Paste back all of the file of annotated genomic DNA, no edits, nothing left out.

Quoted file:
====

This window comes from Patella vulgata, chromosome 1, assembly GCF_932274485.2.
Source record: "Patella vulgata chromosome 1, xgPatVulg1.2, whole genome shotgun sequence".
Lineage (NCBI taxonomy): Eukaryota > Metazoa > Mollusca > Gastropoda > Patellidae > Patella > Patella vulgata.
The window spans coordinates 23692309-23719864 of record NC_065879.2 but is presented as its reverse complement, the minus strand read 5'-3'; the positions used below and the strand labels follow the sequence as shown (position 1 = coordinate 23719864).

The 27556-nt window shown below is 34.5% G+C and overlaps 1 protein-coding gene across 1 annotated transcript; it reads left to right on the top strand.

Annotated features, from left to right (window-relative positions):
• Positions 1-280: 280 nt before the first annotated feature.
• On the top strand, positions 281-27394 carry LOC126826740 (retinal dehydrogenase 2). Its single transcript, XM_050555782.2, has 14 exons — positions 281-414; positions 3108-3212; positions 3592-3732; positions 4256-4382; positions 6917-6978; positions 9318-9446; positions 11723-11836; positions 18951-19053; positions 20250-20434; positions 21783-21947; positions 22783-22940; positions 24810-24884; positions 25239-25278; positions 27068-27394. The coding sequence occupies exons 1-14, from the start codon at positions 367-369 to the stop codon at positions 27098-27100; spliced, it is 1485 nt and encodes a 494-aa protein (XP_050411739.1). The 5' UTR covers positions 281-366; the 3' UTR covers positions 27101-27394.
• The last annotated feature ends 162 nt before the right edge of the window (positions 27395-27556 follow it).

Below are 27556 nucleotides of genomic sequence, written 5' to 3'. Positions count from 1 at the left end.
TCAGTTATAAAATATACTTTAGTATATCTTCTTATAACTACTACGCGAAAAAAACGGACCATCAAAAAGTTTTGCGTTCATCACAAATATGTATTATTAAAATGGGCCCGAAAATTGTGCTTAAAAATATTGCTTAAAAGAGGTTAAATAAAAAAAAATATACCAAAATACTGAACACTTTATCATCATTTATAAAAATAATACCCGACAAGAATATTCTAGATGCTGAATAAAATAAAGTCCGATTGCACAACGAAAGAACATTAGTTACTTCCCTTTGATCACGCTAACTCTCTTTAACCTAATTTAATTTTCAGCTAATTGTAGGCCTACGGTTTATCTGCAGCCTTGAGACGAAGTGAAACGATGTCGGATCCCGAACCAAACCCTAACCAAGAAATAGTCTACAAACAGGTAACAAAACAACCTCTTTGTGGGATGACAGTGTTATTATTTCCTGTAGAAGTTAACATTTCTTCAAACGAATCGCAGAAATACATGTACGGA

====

This window comes from Patella vulgata, chromosome 1, assembly GCF_932274485.2.
Source record: "Patella vulgata chromosome 1, xgPatVulg1.2, whole genome shotgun sequence".
Lineage (NCBI taxonomy): Eukaryota > Metazoa > Mollusca > Gastropoda > Patellidae > Patella > Patella vulgata.
The window spans coordinates 23692309-23719864 of record NC_065879.2 but is presented as its reverse complement, the minus strand read 5'-3'; the positions used below and the strand labels follow the sequence as shown (position 1 = coordinate 23719864).

The 27556-nt window shown below is 34.5% G+C and overlaps 1 protein-coding gene across 1 annotated transcript; it reads left to right on the top strand.

Annotated features, from left to right (window-relative positions):
• Positions 1-280: 280 nt before the first annotated feature.
• On the top strand, positions 281-27394 carry LOC126826740 (retinal dehydrogenase 2). Its single transcript, XM_050555782.2, has 14 exons — positions 281-414; positions 3108-3212; positions 3592-3732; positions 4256-4382; positions 6917-6978; positions 9318-9446; positions 11723-11836; positions 18951-19053; positions 20250-20434; positions 21783-21947; positions 22783-22940; positions 24810-24884; positions 25239-25278; positions 27068-27394. The coding sequence occupies exons 1-14, from the start codon at positions 367-369 to the stop codon at positions 27098-27100; spliced, it is 1485 nt and encodes a 494-aa protein (XP_050411739.1). The 5' UTR covers positions 281-366; the 3' UTR covers positions 27101-27394.
• The last annotated feature ends 162 nt before the right edge of the window (positions 27395-27556 follow it).

Below are 27556 nucleotides of genomic sequence, written 5' to 3'. Positions count from 1 at the left end.
TCAGTTATAAAATATACTTTAGTATATCTTCTTATAACTACTACGCGAAAAAAACGGACCATCAAAAAGTTTTGCGTTCATCACAAATATGTATTATTAAAATGGGCCCGAAAATTGTGCTTAAAAATATTGCTTAAAAGAGGTTAAATAAAAAAAAATATACCAAAATACTGAACACTTTATCATCATTTATAAAAATAATACCCGACAAGAATATTCTAGATGCTGAATAAAATAAAGTCCGATTGCACAACGAAAGAACATTAGTTACTTCCCTTTGATCACGCTAACTCTCTTTAACCTAATTTAATTTTCAGCTAATTGTAGGCCTACGGTTTATCTGCAGCCTTGAGACGAAGTGAAACGATGTCGGATCCCGAACCAAACCCTAACCAAGAAATAGTCTACAAACAGGTAACAAAACAACCTCTTTGTGGGATGACAGTGTTATTATTTCCTGTAGAAGTTAACATTTCTTCAAACGAATCGCAGAAATACATGTACGGA